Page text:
If you have a non-U.S. travel document with a U.S. birthplace, you may face trouble entering U.S. territory unless you can demonstrate that you’re no longer a U.S. citizen. But the State Department might take more than a year from the time of your final visit to the consulate to give you a CLN. Worse yet, there’s always the possibility that they’ll find some legally dubious reason to “reject” your renunciation. So would-be former U.S. Persons could be stuck for a long period as “Schrödinger citizens” — neither citizens nor non-citizens, with no proof whatsoever of your status.
Which leads to the question: what if you need to go to the U.S. while you’re stuck in this limbo? Eido Inoue, who comments here on occasion, just wrote a post about this very topic:
For Americans, there is a time when you apply for relinquishment of your U.S. citizenship and you send your U.S. passport to the State Department for processing. However, as you as still technically a U.S. citizen until the U.S. State Department has issued you a CLN (Certificate of Loss of Nationality), you are issued a letter from the embassy explaining that you are in the process and your U.S. passport is in possession of the State Department. This letter is solely for travel to the United States, and America requires those who are U.S. nationals to use their U.S. passport when travelling to/from the United States, regardless of what other passports or nationalities you may possess.
Of course, in order to return to your home country once your visit to the U.S. is over, you’ll need some other sort of travel document. Japan at least allows former U.S. citizens to naturalise first (and thus become eligible to obtain a Japanese passport), and then declare their Japanese naturalisation as a relinquishing act to the U.S. government. Other countries, however, forbid dual citizenship so strictly that they require you to show a CLN before you are naturalised. For people from most countries, this isn’t a problem because renunciation of their former citizenship is a quick and easy process — the Indian consulate-general in Hong Kong, for example, is reported to process renunciations in under an hour!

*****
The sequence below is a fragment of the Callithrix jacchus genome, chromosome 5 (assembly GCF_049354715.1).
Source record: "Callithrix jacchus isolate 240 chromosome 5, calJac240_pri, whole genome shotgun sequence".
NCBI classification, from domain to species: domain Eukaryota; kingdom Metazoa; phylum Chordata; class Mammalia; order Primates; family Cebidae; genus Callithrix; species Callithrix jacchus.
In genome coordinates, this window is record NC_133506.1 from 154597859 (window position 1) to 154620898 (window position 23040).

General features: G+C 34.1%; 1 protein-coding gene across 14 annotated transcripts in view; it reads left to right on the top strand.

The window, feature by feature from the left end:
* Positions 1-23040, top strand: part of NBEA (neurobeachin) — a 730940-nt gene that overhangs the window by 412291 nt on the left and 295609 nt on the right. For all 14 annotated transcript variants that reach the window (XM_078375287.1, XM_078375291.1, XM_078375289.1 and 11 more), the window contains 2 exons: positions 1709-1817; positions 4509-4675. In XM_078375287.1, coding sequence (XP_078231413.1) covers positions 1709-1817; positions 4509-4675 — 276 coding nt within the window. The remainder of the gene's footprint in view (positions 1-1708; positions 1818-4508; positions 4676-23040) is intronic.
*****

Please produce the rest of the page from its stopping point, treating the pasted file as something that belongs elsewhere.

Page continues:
Indians may lament that they have the world’s worst bureaucracy, but they make the State Department look positively speedy. If you’re an American, you could end up spending an hour just standing in line for your renunciation appointment, and you might have to go for more than a year not having any passport at all. In the interim, we’re stuck with stateless persons’ travel documents (like Hong Kong’s Document of Identity for Visa Purposes), which make it very hard to get transit visas for any countries we might pass through en route to the U.S. and on the way back. And forget taking any cross-border weekend trips.
My questions: have you ever been in this situation? Does anyone know how long you’re allowed to spend in the U.S. on one of these travel letters? Is there a possibility that it would affect the approval of your renunciation?